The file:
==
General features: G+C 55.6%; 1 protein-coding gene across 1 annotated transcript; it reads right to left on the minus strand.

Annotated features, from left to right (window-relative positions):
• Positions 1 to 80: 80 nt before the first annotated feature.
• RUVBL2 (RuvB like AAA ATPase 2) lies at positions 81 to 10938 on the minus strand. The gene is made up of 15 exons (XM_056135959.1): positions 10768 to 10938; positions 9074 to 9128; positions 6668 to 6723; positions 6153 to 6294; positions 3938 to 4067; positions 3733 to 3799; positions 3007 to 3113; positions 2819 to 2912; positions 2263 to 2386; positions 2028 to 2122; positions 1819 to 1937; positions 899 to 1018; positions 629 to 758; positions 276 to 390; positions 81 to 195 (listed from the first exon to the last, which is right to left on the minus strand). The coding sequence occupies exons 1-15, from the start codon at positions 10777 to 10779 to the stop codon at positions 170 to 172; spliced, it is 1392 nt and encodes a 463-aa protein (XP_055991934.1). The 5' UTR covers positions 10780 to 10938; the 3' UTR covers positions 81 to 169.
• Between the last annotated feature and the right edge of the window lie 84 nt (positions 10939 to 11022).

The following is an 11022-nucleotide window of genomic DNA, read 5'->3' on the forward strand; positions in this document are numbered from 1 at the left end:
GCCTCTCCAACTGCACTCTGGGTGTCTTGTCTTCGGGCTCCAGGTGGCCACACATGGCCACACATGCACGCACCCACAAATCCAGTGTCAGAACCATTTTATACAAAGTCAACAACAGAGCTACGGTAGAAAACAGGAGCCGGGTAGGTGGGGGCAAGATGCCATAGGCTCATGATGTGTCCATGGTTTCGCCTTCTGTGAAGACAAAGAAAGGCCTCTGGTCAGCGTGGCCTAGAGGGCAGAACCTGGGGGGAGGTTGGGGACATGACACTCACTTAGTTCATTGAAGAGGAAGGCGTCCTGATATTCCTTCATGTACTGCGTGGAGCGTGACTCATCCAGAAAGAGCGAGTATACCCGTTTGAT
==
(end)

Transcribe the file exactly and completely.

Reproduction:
General features: G+C 55.6%; 1 protein-coding gene across 1 annotated transcript; it reads right to left on the minus strand.

Annotated features, from left to right (window-relative positions):
• Positions 1 to 80: 80 nt before the first annotated feature.
• RUVBL2 (RuvB like AAA ATPase 2) lies at positions 81 to 10938 on the minus strand. The gene is made up of 15 exons (XM_056135959.1): positions 10768 to 10938; positions 9074 to 9128; positions 6668 to 6723; positions 6153 to 6294; positions 3938 to 4067; positions 3733 to 3799; positions 3007 to 3113; positions 2819 to 2912; positions 2263 to 2386; positions 2028 to 2122; positions 1819 to 1937; positions 899 to 1018; positions 629 to 758; positions 276 to 390; positions 81 to 195 (listed from the first exon to the last, which is right to left on the minus strand). The coding sequence occupies exons 1-15, from the start codon at positions 10777 to 10779 to the stop codon at positions 170 to 172; spliced, it is 1392 nt and encodes a 463-aa protein (XP_055991934.1). The 5' UTR covers positions 10780 to 10938; the 3' UTR covers positions 81 to 169.
• Between the last annotated feature and the right edge of the window lie 84 nt (positions 10939 to 11022).

The following is an 11022-nucleotide window of genomic DNA, read 5'->3' on the forward strand; positions in this document are numbered from 1 at the left end:
GCCTCTCCAACTGCACTCTGGGTGTCTTGTCTTCGGGCTCCAGGTGGCCACACATGGCCACACATGCACGCACCCACAAATCCAGTGTCAGAACCATTTTATACAAAGTCAACAACAGAGCTACGGTAGAAAACAGGAGCCGGGTAGGTGGGGGCAAGATGCCATAGGCTCATGATGTGTCCATGGTTTCGCCTTCTGTGAAGACAAAGAAAGGCCTCTGGTCAGCGTGGCCTAGAGGGCAGAACCTGGGGGGAGGTTGGGGACATGACACTCACTTAGTTCATTGAAGAGGAAGGCGTCCTGATATTCCTTCATGTACTGCGTGGAGCGTGACTCATCCAGAAAGAGCGAGTATACCCGTTTGAT